Manning awards for innovation handed out in Saskatoon; 2 Manitobans win top prize

SASKATOON — Two Manitoba researchers have won $100,000 for developing a laser device  to allow surgeons to better treat patients with brain lesions.

The minimally invasive robotic laser that Dr. Mark Torchia and engineer Richard Tyc created is now used in more than 30 hospitals in Canada and the U.S.

Other winners of the Ernest C. Manning Awards are Matthew Sheridan, of Hamilton, Ont., for a handheld device that accurately measures the colour of any object instantly, making colour management easier and more cost-effective for textiles, cosmetics, commercial paints, graphic design and other industries.

Dr. Vito Forte, of Toronto won for a simulated silicone ear teaching tool that is helping medical students worldwide learn how to more accurately diagnose ear conditions before they practice on patients.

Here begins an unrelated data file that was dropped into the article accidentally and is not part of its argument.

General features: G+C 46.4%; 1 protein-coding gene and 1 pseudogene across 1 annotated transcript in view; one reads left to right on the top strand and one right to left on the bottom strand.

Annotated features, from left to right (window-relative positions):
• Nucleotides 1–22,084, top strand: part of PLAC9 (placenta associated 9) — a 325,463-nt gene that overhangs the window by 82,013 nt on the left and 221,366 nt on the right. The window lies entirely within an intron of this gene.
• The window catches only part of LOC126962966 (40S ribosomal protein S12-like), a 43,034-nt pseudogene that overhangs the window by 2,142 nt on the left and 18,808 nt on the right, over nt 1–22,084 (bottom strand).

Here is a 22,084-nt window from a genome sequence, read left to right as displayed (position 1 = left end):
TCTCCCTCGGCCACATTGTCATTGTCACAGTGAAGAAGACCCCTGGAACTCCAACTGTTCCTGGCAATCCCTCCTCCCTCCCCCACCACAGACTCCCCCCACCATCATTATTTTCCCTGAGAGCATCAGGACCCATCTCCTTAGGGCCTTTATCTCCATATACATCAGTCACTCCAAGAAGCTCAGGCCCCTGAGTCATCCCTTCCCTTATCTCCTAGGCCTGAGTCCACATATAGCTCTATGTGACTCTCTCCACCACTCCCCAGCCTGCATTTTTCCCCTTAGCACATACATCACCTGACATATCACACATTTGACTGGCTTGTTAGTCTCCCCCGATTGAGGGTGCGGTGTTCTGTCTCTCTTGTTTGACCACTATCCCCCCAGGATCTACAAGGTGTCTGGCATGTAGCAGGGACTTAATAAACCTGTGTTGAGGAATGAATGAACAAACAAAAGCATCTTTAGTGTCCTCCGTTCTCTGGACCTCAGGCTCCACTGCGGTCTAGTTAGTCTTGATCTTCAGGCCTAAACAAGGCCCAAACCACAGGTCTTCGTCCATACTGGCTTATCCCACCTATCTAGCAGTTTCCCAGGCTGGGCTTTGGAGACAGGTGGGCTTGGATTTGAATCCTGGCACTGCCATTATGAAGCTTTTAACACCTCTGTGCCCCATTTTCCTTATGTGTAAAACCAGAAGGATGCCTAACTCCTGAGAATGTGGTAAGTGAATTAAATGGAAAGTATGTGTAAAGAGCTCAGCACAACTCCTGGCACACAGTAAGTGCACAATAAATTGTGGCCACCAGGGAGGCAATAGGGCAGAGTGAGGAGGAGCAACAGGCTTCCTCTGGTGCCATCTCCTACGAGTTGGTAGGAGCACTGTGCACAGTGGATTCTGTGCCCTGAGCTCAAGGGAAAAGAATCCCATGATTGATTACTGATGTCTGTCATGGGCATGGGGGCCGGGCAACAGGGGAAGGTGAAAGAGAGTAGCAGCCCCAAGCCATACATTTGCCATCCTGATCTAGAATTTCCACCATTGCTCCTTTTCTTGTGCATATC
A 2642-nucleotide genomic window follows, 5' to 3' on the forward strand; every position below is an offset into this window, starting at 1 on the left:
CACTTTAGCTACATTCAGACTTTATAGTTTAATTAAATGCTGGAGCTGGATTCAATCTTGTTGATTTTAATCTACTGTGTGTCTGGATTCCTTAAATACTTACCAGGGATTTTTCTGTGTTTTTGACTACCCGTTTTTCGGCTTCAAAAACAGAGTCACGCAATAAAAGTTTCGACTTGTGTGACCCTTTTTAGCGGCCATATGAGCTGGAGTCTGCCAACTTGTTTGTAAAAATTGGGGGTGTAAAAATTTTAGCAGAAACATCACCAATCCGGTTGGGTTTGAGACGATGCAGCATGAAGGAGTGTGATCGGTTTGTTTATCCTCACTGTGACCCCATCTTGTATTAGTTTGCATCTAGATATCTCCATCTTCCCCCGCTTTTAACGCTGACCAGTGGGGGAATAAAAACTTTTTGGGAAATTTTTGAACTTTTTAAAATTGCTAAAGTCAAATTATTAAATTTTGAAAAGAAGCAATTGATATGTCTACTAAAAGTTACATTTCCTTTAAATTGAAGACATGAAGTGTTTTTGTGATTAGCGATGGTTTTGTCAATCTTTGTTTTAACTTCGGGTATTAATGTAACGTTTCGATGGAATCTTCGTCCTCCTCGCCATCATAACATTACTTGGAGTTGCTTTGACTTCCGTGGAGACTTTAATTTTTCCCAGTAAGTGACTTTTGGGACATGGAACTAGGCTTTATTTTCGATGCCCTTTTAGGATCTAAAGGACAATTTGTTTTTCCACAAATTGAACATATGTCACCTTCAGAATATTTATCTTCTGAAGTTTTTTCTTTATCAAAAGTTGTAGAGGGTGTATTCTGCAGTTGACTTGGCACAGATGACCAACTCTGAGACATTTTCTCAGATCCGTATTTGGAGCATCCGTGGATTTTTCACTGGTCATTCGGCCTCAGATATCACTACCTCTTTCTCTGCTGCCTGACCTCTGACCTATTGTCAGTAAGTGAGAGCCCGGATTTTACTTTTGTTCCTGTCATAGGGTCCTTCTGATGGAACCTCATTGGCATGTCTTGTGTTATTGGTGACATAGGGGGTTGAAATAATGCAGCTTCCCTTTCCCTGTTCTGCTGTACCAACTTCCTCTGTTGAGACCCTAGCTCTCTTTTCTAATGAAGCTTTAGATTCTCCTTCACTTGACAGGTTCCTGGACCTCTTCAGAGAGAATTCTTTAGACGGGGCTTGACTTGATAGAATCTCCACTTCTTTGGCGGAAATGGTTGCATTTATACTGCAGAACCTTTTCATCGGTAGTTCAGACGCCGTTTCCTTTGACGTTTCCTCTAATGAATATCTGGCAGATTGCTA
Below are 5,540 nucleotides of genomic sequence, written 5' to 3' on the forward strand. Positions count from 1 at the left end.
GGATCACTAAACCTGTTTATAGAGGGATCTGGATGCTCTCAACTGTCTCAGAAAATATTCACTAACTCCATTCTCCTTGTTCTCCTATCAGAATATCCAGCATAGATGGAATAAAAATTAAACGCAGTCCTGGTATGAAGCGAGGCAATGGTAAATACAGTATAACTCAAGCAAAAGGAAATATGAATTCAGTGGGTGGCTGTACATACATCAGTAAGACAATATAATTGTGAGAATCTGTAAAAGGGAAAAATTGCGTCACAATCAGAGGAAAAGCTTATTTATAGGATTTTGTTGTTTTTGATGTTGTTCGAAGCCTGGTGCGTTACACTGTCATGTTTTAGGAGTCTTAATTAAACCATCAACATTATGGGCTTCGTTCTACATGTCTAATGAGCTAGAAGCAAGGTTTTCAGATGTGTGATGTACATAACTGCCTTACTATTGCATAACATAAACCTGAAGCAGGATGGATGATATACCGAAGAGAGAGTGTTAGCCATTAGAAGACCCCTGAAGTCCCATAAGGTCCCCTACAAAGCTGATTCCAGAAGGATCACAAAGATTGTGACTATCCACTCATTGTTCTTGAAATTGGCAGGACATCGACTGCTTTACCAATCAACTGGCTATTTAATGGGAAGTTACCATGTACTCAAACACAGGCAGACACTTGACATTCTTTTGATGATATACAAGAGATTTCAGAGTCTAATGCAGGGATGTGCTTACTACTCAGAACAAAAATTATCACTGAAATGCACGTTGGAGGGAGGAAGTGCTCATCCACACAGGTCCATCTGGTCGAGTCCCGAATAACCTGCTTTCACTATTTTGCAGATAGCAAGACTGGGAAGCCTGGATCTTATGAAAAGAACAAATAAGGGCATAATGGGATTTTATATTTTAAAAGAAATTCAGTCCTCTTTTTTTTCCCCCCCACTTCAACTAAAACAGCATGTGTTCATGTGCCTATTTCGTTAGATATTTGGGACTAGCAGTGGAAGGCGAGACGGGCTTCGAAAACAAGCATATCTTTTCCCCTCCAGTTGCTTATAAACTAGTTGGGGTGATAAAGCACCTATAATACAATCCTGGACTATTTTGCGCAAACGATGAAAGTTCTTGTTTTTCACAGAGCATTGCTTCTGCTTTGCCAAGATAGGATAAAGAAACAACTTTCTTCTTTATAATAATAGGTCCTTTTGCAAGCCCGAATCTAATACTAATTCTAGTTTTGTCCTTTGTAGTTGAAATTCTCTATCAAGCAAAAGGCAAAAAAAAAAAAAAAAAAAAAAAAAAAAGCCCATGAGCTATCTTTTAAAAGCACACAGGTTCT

Fabrizio Chiacchia and Iwain Lam of Calgary commercialized an adhesive material to repair tears in hospital beds, preventing the spread of infection while saving health-care facilities money to replace damaged equipment.

Four young people were named 2015 Young Canadian Innovators by the foundation and received $7,500.

They are Dan Alferov, 18, of London, Ont., developed an image-based test for determining how the brain reads facial expressions to help health professionals diagnose mood disorders and other mental illnesses, especially in young people.

Sandrine Bayard, 17, of Quebec City created a bandage bacteria monitor that can detect infection in chronic wounds without being removed.

Gayashan Tennakoon, 18, of Ottawa came up with a simple, cost-effective way to test drinking water by “drying” it on-site to detect trace elements that cause kidney disease and other health problems, especially in remote populations.

Samna Aziz, 17, of Hamilton, Ont., developed a non-toxic, biodegradable bone cement that has potential to replace the current generation of cements used to repair bone fractures.

The foundation was established in 1980 by Alberta Energy Company CEO David Mitchell. Working with former Alberta premier Ernest C. Manning and others, he built the foundation to recognize and celebrate Canadian innovators of all ages and across all disciplines.

The Canadian Press